College Tuition Tax Credits

To help you pay for higher education, the federal government offers tuition tax credit programs. These can reduce your family’s federal income tax bill, if certain conditions are met.

What Is a Tax Credit?

A tax credit is an amount that you’re allowed to subtract from what you owe in taxes. When you pay college costs, you can subtract a certain amount from your tax bill later on. If your parents pay college expenses for you, they get the tax credit.

There are two different tuition tax credit programs. The amount of the credit varies and is subject to a number of rules, depending on which credit you use, what you use the money for, and what area of the country you live in. Your family may not claim more than one credit for the same student in any one year.

American opportunity tax credit: This credit replaces the Hope credit for 2011 and 2012. One difference is that families who owe very little tax or no tax (because their incomes are low) may be able to get some of the credit paid back to them directly. Also, the credit can be applied to course-related books and supplies, in addition to tuition and fees. The student must be in the first four years of postsecondary education and enrolled at least half-time in a program leading to an undergraduate degree or other legitimate education credential.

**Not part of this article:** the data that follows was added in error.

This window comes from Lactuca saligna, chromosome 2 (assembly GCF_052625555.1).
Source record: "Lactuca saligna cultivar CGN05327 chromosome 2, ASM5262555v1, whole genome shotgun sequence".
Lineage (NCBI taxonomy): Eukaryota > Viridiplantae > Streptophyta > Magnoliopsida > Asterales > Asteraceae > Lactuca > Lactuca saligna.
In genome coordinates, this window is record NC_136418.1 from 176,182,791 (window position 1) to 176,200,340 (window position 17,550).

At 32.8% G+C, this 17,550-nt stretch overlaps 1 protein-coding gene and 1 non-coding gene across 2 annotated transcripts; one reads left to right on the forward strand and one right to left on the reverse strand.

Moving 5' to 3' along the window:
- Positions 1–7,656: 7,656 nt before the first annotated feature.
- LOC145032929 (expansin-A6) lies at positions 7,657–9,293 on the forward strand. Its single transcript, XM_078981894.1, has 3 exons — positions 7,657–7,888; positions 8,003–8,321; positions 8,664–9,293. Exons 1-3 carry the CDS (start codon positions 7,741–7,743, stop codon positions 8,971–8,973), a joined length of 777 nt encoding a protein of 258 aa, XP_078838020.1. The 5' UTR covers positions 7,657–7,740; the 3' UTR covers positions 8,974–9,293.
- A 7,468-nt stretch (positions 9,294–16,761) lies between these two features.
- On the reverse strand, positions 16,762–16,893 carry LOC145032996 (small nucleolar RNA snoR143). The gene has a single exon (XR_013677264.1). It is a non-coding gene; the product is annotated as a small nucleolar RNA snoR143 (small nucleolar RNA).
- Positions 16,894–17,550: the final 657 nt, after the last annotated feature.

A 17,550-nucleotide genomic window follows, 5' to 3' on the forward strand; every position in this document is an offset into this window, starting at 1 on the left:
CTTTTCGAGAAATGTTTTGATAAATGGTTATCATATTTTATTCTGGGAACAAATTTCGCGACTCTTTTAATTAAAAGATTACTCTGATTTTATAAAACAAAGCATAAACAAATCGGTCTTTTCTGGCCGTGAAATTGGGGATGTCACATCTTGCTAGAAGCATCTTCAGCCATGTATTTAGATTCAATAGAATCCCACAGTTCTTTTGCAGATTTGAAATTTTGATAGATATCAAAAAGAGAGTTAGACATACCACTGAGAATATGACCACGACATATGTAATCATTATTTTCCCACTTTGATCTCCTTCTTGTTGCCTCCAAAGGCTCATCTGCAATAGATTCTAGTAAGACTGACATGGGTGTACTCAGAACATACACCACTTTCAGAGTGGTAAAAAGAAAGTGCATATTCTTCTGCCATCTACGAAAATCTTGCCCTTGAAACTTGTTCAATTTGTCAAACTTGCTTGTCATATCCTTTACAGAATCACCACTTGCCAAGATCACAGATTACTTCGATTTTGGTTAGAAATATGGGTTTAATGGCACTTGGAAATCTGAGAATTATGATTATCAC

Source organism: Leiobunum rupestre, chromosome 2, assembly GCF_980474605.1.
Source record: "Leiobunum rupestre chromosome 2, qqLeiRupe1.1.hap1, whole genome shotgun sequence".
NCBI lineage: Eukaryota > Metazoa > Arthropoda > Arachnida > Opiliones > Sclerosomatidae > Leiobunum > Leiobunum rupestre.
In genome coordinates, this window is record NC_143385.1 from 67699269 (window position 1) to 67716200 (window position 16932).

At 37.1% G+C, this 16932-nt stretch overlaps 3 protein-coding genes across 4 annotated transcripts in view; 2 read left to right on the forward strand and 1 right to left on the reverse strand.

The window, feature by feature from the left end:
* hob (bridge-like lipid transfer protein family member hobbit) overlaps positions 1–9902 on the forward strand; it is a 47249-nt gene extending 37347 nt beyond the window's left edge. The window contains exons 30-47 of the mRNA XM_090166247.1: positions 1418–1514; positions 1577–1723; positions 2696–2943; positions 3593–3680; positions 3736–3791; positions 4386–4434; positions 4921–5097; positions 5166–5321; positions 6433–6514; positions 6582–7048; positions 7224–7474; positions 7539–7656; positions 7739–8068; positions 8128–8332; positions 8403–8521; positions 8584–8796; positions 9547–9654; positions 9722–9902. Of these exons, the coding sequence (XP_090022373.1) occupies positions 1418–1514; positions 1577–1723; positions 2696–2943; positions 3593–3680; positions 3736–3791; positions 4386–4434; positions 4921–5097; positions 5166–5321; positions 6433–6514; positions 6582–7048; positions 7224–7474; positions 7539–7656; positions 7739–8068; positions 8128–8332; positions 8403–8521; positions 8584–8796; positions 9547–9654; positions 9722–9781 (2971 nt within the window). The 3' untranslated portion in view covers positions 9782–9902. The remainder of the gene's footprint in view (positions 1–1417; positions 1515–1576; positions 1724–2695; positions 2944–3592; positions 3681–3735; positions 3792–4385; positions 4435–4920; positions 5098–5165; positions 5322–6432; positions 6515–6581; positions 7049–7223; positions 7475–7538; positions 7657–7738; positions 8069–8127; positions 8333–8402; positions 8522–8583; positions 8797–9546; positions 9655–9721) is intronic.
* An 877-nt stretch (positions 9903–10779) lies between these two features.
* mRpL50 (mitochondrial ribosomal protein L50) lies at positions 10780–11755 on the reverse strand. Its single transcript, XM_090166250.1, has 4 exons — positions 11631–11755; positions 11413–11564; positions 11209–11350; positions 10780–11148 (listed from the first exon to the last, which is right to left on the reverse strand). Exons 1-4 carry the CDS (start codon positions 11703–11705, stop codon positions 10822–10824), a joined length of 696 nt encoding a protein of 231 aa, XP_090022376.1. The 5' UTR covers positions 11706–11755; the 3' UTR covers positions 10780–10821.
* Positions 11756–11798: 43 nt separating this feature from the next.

Lifetime learning credit: The money claimed must have been used for tuition and fees. This credit is available for undergraduate or graduate programs and for courses (even a single course) to acquire or improve job skills.

Who Can Claim the Tax Credit?

For a tax filer to claim a tuition tax credit for money spent on your college expenses, you must be listed as a dependent on that person’s tax form. If you are not listed as a dependent on another person's tax form — and you’ve laid out money for college expenses — you can claim the credit.

More Information on Tuition Tax Credits

Additional rules and restrictions apply. Consult IRS Publication 970, Tax Benefits for Education, for specific rules.

This article is intended for informational purposes and is not intended as tax or financial advice.